With the FriendFace deal I’ve written about before the R&D team from FriendFeed was touted as giving Facebook a leg up in the real time search world against Twitter, and while Friendfeed has some great technology to integrate into Facebook, until we see a fundamental paradigm shift in how people interact with Facebook. The service will always lag behind Twitter in the timeliness of posts, and hence, always be behind the 8-ball when it comes to being a true real time search engine.
In an increasingly connected world, application support on mobile devices is critical to enable people to participate in their social networks on the go. They need to be lightweight and easy to update your status or participate in your ‘stream’ in the spare moments a person has on the bus, between meetings with clients etc. Facebook has focused a lot recently on developing a new version for the iPhone “Facebook 3.0” which purports to be much easier to use and offers a better optimised user experience than the mobile Facebook site which is “underdeveloped” to put it kindly.
Facebook 3.0 moves to address some of the shortcomings that have limited its use on mobile platforms, but the Facebook ‘environment’ does not translate well from the desktop to the mobile screen. The sheer number of features and plug-ins and other services that Facebook offers can not easily be transferred to a mobile device and this will continue to impede adoption of Facebook by mobile users.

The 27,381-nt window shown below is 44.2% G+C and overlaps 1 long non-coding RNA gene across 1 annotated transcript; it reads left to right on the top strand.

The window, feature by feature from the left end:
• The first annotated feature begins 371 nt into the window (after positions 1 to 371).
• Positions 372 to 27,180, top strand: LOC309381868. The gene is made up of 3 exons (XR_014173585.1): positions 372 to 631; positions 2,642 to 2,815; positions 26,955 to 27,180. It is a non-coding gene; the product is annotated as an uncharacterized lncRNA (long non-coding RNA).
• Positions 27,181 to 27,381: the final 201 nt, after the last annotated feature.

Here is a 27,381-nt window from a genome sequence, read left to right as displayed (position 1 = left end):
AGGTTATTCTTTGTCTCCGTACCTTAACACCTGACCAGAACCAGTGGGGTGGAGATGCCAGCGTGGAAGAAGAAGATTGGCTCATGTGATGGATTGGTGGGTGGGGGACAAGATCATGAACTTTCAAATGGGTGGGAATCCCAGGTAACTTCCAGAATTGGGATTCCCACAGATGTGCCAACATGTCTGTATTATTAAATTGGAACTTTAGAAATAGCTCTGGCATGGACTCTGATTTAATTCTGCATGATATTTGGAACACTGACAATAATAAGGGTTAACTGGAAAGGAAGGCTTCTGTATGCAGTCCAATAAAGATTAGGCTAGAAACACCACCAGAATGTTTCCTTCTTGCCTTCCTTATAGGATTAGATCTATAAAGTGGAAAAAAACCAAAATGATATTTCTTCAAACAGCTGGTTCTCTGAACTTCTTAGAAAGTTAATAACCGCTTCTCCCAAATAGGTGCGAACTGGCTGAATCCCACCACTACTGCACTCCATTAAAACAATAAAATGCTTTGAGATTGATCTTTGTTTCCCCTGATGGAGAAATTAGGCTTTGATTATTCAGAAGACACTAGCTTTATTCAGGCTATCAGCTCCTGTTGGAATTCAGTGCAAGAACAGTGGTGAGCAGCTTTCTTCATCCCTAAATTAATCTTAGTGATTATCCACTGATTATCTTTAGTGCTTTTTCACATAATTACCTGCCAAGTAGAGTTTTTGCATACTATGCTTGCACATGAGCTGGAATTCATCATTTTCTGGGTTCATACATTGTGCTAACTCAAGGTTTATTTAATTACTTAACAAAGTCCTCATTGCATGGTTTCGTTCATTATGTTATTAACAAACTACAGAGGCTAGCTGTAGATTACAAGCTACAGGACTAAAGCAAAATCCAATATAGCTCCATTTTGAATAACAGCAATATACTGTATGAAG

Twitter on the other hand, is inherently optimised for the mobile space. Being limited from early in it’s evolution to messages of 140 Characters (Twitter originally had no message size limit, but this changed soon after the service was born) it has by default a natural place on mobiles, essentially a multi-cast version of SMS. This is both a natural extension of behaviour users are already accustomed to and is an ideal fit for the mobile form factor.
Sure Twitter mobile applications have added many bells and whistles over the basic function of sending 140 character messages, applications such as Tweetie on the iPhone and PockeTwit on Windows Mobile (The screenshots of PockeTwit don’t do it justice, it’s a great App) have added media service integration (uploading of photos, GPS integration with mapping services etc) but the core competancy of these applications is the short succinct ‘tweet’ which drives their function.
Facebook cannot compete with this ‘limitation’ without neutering the experience desktop users have with the service. Which is why when it comes to what is happening now Facebook can’t compete, and is limited to being the repository of the photos from the party you had on the weekend when you finally upload them a week later.